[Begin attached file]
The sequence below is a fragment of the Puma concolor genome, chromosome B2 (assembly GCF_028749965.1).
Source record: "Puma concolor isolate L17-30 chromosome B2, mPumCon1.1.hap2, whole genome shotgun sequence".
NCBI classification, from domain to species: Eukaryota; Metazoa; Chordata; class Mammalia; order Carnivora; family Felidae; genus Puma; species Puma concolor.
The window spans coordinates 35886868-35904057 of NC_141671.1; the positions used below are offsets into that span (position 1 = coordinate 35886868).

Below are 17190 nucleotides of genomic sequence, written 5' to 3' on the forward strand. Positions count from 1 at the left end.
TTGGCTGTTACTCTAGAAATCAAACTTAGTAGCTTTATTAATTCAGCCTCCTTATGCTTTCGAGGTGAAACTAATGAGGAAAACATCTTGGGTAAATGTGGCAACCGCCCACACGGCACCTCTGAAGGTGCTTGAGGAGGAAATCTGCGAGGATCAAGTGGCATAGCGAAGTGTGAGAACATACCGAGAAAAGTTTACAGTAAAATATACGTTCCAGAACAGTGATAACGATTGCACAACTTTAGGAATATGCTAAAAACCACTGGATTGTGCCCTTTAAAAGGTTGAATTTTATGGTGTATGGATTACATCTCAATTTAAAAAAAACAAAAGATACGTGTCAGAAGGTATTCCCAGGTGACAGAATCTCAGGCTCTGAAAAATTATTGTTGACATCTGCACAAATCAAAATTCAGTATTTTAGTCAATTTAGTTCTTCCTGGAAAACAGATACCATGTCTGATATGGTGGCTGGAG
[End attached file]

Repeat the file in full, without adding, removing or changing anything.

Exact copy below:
The sequence below is a fragment of the Puma concolor genome, chromosome B2 (assembly GCF_028749965.1).
Source record: "Puma concolor isolate L17-30 chromosome B2, mPumCon1.1.hap2, whole genome shotgun sequence".
NCBI classification, from domain to species: Eukaryota; Metazoa; Chordata; class Mammalia; order Carnivora; family Felidae; genus Puma; species Puma concolor.
The window spans coordinates 35886868-35904057 of NC_141671.1; the positions used below are offsets into that span (position 1 = coordinate 35886868).

Below are 17190 nucleotides of genomic sequence, written 5' to 3' on the forward strand. Positions count from 1 at the left end.
TTGGCTGTTACTCTAGAAATCAAACTTAGTAGCTTTATTAATTCAGCCTCCTTATGCTTTCGAGGTGAAACTAATGAGGAAAACATCTTGGGTAAATGTGGCAACCGCCCACACGGCACCTCTGAAGGTGCTTGAGGAGGAAATCTGCGAGGATCAAGTGGCATAGCGAAGTGTGAGAACATACCGAGAAAAGTTTACAGTAAAATATACGTTCCAGAACAGTGATAACGATTGCACAACTTTAGGAATATGCTAAAAACCACTGGATTGTGCCCTTTAAAAGGTTGAATTTTATGGTGTATGGATTACATCTCAATTTAAAAAAAACAAAAGATACGTGTCAGAAGGTATTCCCAGGTGACAGAATCTCAGGCTCTGAAAAATTATTGTTGACATCTGCACAAATCAAAATTCAGTATTTTAGTCAATTTAGTTCTTCCTGGAAAACAGATACCATGTCTGATATGGTGGCTGGAG